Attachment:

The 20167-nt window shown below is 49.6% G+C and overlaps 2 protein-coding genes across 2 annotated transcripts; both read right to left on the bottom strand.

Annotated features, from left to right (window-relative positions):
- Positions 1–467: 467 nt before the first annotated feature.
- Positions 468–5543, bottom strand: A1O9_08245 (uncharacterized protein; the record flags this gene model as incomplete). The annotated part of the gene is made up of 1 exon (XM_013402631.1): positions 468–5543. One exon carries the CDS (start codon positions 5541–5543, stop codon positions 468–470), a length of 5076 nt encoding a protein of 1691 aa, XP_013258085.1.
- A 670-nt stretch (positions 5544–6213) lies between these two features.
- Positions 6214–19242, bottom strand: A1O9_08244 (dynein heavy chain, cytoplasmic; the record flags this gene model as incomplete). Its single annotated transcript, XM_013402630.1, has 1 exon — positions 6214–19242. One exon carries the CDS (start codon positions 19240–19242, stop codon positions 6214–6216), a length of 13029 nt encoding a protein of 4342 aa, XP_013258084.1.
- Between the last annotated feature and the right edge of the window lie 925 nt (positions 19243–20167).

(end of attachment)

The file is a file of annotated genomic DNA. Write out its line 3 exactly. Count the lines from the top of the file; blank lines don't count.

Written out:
- Positions 1–467: 467 nt before the first annotated feature.